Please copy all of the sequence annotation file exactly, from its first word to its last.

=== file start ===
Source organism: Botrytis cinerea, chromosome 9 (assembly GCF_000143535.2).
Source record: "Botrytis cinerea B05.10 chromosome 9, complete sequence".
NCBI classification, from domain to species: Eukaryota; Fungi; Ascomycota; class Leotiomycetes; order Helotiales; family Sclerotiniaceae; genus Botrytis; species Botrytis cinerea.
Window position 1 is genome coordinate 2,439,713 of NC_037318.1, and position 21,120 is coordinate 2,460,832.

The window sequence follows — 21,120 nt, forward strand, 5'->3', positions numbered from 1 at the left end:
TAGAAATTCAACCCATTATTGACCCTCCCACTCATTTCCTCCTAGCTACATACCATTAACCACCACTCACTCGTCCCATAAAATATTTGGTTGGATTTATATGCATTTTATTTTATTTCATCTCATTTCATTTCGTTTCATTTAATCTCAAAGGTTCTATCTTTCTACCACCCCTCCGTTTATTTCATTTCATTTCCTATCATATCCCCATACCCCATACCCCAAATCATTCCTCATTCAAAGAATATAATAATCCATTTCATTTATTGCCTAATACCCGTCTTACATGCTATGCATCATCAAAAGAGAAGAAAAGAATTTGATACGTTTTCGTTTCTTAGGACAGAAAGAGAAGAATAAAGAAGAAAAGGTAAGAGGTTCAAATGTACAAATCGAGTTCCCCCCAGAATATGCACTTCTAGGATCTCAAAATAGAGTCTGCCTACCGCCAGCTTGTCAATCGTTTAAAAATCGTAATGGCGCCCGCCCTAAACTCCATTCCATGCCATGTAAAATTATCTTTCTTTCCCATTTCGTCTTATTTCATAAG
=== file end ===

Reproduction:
Source organism: Botrytis cinerea, chromosome 9 (assembly GCF_000143535.2).
Source record: "Botrytis cinerea B05.10 chromosome 9, complete sequence".
NCBI classification, from domain to species: Eukaryota; Fungi; Ascomycota; class Leotiomycetes; order Helotiales; family Sclerotiniaceae; genus Botrytis; species Botrytis cinerea.
Window position 1 is genome coordinate 2,439,713 of NC_037318.1, and position 21,120 is coordinate 2,460,832.

The window sequence follows — 21,120 nt, forward strand, 5'->3', positions numbered from 1 at the left end:
TAGAAATTCAACCCATTATTGACCCTCCCACTCATTTCCTCCTAGCTACATACCATTAACCACCACTCACTCGTCCCATAAAATATTTGGTTGGATTTATATGCATTTTATTTTATTTCATCTCATTTCATTTCGTTTCATTTAATCTCAAAGGTTCTATCTTTCTACCACCCCTCCGTTTATTTCATTTCATTTCCTATCATATCCCCATACCCCATACCCCAAATCATTCCTCATTCAAAGAATATAATAATCCATTTCATTTATTGCCTAATACCCGTCTTACATGCTATGCATCATCAAAAGAGAAGAAAAGAATTTGATACGTTTTCGTTTCTTAGGACAGAAAGAGAAGAATAAAGAAGAAAAGGTAAGAGGTTCAAATGTACAAATCGAGTTCCCCCCAGAATATGCACTTCTAGGATCTCAAAATAGAGTCTGCCTACCGCCAGCTTGTCAATCGTTTAAAAATCGTAATGGCGCCCGCCCTAAACTCCATTCCATGCCATGTAAAATTATCTTTCTTTCCCATTTCGTCTTATTTCATAAG